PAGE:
Pressure knots are harder to determine during a rolling preflight. It may be very hard to see what is going on with the lines themselves, so the pilot may find it better to look for deformations on the bottom surface of the wing caused by one line being pulled more than it should be. Trying to take off with a pressure knot will result in the powered parachute turning very sharply to the side of the pressure knot. It will be nearly impossible to correct for that turn without nearly stalling the wing with the input on the other side. The engine will have to be kept at a very high setting just to maintain what little altitude is gained.

Wing oscillations occur for several reasons. There may not have been enough power added initially to kite the wing, or the pilot may have waited too long to correct for a wing that was flying to one side. Some light oscillation is okay, and will merely lift one side of the powered parachute into the air before the other. On the other hand large oscillations will actually change the lift from a straight upward vector to an upward and side-pulling force. An oscillating wing forced into takeoff will most likely roll the airframe, which is an undesirable cause and effect.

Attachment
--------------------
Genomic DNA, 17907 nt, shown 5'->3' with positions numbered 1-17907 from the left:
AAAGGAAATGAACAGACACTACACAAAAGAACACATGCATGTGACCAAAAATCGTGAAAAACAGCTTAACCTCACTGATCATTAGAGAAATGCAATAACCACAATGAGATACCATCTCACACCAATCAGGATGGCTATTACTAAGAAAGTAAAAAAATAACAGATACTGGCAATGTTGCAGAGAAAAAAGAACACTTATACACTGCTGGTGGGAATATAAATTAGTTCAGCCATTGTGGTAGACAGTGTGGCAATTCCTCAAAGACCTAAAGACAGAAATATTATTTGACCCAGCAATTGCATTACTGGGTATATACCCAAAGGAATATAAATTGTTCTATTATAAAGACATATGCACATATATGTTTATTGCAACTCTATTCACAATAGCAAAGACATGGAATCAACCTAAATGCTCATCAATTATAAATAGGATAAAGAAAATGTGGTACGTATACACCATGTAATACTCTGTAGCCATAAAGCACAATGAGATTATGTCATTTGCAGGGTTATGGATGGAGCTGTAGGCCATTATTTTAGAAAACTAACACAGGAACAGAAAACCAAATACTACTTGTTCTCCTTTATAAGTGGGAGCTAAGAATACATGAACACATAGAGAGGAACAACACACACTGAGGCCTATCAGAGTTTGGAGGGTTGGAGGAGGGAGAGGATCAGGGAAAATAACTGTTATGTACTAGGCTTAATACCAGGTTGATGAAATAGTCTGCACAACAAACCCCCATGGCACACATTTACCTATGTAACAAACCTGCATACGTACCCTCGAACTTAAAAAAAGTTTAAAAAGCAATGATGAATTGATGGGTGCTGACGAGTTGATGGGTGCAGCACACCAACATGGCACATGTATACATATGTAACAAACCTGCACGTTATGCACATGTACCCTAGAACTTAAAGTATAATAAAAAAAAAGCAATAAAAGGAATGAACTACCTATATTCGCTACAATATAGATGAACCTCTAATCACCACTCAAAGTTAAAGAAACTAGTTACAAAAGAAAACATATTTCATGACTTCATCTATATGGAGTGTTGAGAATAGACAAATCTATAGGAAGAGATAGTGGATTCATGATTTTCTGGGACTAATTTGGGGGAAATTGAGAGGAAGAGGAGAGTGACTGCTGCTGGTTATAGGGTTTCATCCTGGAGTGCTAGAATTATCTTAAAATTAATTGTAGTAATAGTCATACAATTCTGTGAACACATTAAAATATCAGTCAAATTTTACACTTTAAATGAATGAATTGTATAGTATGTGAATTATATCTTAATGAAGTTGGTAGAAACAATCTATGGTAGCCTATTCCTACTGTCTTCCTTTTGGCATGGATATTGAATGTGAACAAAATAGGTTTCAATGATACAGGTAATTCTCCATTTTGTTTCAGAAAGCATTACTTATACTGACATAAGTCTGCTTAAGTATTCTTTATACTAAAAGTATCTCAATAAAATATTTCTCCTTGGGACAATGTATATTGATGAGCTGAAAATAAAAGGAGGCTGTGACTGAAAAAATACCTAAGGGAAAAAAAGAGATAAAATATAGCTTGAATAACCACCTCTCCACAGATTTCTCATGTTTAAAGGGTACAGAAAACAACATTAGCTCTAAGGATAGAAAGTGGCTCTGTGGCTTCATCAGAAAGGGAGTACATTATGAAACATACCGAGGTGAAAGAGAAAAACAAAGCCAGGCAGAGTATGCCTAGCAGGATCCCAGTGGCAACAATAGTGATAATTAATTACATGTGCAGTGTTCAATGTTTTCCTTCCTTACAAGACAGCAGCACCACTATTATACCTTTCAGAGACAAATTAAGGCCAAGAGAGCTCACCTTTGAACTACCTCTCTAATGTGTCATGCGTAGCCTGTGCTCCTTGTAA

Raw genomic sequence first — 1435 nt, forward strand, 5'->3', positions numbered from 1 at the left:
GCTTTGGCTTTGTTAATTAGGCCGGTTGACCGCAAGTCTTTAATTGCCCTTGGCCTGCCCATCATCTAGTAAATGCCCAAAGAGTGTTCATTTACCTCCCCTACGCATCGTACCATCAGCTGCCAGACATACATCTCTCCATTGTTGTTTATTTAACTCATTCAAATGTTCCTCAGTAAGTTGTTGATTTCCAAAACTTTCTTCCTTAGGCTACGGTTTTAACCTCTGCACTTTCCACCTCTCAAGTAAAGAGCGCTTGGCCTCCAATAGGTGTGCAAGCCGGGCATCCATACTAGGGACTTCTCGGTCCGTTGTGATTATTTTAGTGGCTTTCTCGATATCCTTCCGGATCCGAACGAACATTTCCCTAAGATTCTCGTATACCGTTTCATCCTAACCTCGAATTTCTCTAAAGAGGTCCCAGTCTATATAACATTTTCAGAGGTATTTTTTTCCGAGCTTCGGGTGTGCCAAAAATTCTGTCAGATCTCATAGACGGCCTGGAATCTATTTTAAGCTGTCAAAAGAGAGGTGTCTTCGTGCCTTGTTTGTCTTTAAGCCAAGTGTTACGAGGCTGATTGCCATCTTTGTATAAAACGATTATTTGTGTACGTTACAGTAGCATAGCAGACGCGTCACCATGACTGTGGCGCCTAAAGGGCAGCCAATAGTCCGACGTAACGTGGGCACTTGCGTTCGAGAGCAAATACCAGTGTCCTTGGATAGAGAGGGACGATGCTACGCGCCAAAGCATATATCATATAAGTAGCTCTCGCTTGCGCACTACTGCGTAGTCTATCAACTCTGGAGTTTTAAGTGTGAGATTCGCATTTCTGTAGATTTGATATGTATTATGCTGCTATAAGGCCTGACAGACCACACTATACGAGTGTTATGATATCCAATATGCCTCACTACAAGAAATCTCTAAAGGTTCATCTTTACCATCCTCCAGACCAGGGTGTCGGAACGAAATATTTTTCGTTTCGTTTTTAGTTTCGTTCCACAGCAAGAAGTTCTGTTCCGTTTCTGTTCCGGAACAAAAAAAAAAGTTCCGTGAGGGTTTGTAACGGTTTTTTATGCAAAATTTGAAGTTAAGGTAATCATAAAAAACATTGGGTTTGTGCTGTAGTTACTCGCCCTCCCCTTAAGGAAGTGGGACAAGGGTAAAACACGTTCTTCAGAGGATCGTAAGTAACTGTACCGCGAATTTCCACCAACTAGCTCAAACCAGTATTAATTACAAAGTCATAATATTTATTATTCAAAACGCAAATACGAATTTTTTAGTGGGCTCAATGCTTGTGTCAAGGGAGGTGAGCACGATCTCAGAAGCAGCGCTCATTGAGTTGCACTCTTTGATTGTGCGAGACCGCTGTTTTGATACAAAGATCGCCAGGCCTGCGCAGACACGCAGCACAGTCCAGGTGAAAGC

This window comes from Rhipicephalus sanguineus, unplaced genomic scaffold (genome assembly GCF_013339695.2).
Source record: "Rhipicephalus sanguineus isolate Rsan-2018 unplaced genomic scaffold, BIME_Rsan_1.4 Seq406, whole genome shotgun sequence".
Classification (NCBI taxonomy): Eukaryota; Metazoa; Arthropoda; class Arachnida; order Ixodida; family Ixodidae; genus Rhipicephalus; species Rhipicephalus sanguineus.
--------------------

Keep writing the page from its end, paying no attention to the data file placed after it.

Oscillations are easier to prevent with good inflation techniques than they are to correct. However, if a wing is oscillating, it is possible to correct by steering the wing opposite to the side that the wing is drifting towards. In other words, manage the wing, steer it straight. The wrong inputs can make the problem worse. If the oscillations become too severe, it is best to abort the takeoff and set up again.

It is critical for the wing and lines to become verified, or fully inflated, directly overhead and centered, with the lines free of tangles. An acronym of LOC is often used to verify the wing is ready for takeoff: L – Lines Free, O – Cells Open, C – Wing Centered. Once the wing is fully pressurized, centered above the cart and the suspension and steering lines are free of tangles, slowly increase the throttle to takeoff thrust. The increased thrust accelerates the powered parachute forward until the airflow over the wing generates enough lift to get the PPC airborne. Continue to increase throttle gradually to the desired pitch attitude. Your feet have been resting on the steering bars throughout all the ground operations, and can be used to steer.